|ASUS P9X79 WS LGA2011 Workstation Motherboard|
|Reviews - Featured Reviews: Motherboards|
|Written by David Ramsey|
|Tuesday, 17 January 2012|
Page 13 of 17
Blender is an open-source, free content creation suite of 3D modeling, rendering, and animation capabilities. Originally released in 2002, it's available in versions for Mac OS X, Windows, Linux, and several Unix distributions. It supports rigid and soft-body objects and can handle the draping and animation of cloth, as well as the rendering and animation of smoke, water, and general particle handling.
Our Blender test renders multiple frames of an animation of a rotating chunk of ice, with translucency and reflections. Rendering of this model uses ray-tracing algorithms and the program reports the rendering time for each of the animation's 25 frames. The results are a summation of the rendering times for all frames and the lower the score, the better. Bear in mind, though, that Blender can dispatch a maximum of eight threads, so the full power of the 980X and 3960X isn't being used here.
The P9X79 is about 6% slower than the P9X79 Pro and 3% slower than the Sabertooth X79. This is about the limit of what I'd consider the "margin of error" for this benchmark.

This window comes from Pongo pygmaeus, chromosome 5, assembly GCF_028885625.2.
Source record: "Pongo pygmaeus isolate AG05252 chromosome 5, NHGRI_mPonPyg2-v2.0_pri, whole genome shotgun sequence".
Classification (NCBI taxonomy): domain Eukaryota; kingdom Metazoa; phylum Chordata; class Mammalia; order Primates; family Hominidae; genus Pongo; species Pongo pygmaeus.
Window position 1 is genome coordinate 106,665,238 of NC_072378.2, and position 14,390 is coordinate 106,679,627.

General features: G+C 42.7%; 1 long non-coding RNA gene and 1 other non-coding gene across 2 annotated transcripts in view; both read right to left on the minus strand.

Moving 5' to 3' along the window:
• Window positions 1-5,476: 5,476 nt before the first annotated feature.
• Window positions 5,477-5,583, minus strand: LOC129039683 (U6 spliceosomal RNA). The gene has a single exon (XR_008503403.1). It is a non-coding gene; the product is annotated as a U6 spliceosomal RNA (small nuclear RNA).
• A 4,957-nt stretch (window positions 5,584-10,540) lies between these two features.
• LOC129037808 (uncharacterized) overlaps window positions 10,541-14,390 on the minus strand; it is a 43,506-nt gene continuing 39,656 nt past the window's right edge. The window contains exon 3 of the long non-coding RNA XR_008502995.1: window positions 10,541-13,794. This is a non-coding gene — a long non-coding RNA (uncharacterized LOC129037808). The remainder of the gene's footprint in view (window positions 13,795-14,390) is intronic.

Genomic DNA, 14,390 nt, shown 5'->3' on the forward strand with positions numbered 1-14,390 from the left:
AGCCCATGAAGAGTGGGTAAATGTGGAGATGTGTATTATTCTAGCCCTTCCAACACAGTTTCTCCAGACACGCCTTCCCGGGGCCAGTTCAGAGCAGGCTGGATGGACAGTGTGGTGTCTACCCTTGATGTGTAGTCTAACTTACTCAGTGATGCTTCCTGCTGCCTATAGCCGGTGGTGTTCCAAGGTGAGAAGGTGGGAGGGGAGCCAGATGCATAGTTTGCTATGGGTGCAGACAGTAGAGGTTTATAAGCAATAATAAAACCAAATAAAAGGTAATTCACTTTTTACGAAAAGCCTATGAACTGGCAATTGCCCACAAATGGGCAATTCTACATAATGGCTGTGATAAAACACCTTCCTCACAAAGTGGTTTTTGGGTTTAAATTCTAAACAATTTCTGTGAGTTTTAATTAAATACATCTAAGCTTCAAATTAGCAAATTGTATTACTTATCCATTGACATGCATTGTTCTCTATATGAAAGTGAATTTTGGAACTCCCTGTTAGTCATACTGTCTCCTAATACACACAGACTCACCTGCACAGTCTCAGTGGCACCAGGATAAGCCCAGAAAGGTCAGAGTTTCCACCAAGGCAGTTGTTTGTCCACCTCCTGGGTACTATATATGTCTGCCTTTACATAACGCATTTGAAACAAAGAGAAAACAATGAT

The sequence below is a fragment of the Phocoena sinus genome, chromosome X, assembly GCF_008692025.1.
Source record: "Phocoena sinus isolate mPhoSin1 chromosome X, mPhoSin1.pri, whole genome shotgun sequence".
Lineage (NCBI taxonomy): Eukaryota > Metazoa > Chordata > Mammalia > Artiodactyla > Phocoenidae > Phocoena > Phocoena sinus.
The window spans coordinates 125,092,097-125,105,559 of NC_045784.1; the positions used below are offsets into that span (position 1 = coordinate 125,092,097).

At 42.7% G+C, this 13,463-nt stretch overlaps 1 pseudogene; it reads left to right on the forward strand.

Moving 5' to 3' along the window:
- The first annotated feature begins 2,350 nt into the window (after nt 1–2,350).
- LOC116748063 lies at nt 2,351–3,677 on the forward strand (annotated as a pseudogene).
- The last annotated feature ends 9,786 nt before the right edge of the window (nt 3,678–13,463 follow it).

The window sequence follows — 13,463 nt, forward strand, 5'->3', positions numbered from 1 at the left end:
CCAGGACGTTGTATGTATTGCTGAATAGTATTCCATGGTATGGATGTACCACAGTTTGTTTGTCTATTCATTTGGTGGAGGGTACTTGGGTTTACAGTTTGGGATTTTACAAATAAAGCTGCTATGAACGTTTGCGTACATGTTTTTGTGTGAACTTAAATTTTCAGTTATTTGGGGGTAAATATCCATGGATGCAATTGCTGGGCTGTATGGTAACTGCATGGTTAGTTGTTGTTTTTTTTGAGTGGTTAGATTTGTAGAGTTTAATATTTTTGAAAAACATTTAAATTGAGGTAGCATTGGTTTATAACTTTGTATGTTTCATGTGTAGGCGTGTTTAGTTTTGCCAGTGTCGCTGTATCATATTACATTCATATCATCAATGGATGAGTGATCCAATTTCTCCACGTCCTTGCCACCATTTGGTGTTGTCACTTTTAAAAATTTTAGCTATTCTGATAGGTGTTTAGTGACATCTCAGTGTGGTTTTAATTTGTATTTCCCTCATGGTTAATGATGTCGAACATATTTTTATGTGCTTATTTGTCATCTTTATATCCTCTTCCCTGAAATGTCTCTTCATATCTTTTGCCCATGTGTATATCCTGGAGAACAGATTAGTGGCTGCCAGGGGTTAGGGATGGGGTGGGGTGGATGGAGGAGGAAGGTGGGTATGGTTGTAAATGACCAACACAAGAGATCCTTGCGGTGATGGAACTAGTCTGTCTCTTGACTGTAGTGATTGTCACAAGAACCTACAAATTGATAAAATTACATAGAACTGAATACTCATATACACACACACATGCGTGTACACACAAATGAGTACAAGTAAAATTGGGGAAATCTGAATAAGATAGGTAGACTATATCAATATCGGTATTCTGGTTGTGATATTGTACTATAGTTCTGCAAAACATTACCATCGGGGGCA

The Persistence of Vision ray tracer is a free, open source 3D modeling program that uses ray-tracing algorithms to generate realistic three-dimensional images. Ray tracing is very computationally intensive, and the POV-Ray program has a handy built-in benchmark to let you check the performance of your system. Although AMD again brings up the rear, the FX-8150 really does pretty well, coming very close to the performance of the 2600K. But unlike Blender, POV-Ray can use as many threads as a CPU will give it, so the six core CPUs win again.
Let's see how well ASUS "USB 3.0 Boost" feature works in the next section.